Condensing Timeseries Monitoring Data


Timeseries data are prevalent in large-scale computing centers. Systems often capture sampled metrics of performance, utilization, and even sensor data like temperature. These streams are used for monitoring, placement, optimization, and more.

RainMon is a framework to manage massive data-center timeseries streams that are lengthy and bursty in nature. It uses a multi-stage modeling approach. In the first phase, the incoming data streams are decomposed into "smooth" and "spiky" components. In the second phase, the streams are summarized into a set that can be visualized and understood. In the third phase, predictions are made about the future state of the system. Such a framework provides the potential to address a number of practical advances for data center efficiency:

  • Detecting potential anomalies or alert conditions. Dramatic changes in model parameters can be predictors of problems or abnormalities.
  • Reduce the storage requirement of streams through compression. By storing only the model parameters and occasional original data points, potentially large timeseries data can be effectively summarized.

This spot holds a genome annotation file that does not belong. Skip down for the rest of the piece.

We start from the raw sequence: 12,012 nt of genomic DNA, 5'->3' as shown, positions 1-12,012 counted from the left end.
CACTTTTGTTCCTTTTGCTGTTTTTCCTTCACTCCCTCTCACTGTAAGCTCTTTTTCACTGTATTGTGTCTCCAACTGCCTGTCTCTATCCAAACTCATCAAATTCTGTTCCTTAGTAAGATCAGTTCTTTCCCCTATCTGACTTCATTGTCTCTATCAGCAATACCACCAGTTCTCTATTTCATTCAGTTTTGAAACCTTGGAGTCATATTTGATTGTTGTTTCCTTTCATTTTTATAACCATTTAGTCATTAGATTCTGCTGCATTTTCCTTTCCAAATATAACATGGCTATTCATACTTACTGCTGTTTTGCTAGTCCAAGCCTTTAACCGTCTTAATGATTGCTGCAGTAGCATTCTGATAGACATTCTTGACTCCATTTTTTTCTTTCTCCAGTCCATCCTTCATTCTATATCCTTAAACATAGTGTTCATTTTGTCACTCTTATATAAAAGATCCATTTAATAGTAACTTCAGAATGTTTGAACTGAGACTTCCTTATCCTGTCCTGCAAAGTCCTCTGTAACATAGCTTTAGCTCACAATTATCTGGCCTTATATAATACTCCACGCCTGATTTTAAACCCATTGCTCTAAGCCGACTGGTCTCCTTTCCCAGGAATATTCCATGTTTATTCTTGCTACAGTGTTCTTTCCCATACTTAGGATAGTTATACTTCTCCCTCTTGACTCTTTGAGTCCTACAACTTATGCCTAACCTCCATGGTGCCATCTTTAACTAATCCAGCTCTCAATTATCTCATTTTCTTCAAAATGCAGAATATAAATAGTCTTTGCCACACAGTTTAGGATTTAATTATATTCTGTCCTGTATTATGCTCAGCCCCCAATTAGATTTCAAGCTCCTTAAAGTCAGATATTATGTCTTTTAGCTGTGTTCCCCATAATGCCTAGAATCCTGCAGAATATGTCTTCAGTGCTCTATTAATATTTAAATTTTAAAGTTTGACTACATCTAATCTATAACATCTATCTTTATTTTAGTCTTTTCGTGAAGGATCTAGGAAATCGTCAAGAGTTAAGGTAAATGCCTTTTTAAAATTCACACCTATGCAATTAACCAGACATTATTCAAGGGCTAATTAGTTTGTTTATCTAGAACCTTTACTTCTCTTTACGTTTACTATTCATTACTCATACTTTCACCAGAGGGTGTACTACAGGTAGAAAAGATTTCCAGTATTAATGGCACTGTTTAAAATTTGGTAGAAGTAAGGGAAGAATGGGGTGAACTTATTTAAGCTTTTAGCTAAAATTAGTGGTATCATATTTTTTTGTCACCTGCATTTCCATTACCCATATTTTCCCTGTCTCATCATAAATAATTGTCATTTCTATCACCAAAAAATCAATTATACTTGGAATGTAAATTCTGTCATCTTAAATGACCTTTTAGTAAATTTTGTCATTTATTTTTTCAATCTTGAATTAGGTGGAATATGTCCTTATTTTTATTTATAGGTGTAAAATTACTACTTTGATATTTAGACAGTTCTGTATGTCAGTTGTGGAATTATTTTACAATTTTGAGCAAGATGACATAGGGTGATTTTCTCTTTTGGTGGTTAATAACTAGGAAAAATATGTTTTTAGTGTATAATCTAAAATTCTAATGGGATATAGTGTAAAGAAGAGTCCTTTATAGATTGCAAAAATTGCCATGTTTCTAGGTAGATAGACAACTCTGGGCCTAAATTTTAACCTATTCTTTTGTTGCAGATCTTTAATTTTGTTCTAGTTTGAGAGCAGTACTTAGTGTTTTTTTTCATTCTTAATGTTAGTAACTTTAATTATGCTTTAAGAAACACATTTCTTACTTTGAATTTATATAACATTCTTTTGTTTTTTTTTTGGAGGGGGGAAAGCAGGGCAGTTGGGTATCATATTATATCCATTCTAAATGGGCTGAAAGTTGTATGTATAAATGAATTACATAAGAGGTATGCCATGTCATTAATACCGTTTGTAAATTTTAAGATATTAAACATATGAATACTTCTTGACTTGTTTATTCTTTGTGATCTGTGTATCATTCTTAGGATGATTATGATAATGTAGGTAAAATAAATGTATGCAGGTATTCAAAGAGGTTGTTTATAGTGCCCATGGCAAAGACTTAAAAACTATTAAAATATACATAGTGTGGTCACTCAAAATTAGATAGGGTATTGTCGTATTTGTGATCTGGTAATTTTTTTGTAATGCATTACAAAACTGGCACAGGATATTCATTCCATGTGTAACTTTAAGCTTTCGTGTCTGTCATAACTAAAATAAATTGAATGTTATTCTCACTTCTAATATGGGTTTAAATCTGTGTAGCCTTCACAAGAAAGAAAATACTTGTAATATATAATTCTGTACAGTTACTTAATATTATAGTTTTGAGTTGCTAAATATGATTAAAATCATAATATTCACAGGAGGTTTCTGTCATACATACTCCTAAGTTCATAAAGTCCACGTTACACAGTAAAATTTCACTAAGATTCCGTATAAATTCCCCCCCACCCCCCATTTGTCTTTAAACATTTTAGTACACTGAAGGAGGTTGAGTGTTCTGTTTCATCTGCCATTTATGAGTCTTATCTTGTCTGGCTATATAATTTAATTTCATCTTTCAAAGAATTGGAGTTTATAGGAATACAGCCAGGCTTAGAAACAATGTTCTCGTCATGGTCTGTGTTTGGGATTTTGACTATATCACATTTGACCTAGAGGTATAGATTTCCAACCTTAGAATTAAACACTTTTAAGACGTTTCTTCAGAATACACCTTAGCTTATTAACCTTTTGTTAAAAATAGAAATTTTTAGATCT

• Improve alerting and placement algorithms by predicting future usage. Even a short-term view of future usage can be valuable for decision-making. By playing the model forward, we can obtain this data.

The framework incorporates several existing algorithms from the literature including Cypress1, SPIRIT2 and Kalman filters3. RainMon has been applied to large data streams collected from production clusters to detect real anomalies.

[1] Galen Reeves, Jie Liu, Suman Nath, and Feng Zhao. Cypress: Managing Massive Time Series Streams with Multi-Scale Compressed Trickles. In Proc. VLDB'09, pages 97-108.
[2] Spiros Papadimitriou, Jimeng Sun, and Christos Faloutsos. Streaming pattern discovery in multiple time-series. In Proc. VLDB'05, pages 697-708.
[3] Sam Roweis and Zoubin Ghahramani. A Unifying Review of Linear Gaussian Models. Neural Computation, 11(2):305-345, February 1999.


Click here for a demo

The demonstration provided above is an example of the output of RainMon after an analysis has been run.


RainMon is hosted on github. The tool is open-source and available under a BSD license. Additionally, we are providing the CMU.net dataset described in the KDD 2012 paper to the community (see the data directory). See the guide for additional information.

github Download RainMon


A copy of the users' guide is located here. For the most up-to-date version, clone the repository and look in the doc directory.

The RainMon team is: Contributors: Email us at contact@rainmon.com to get in touch.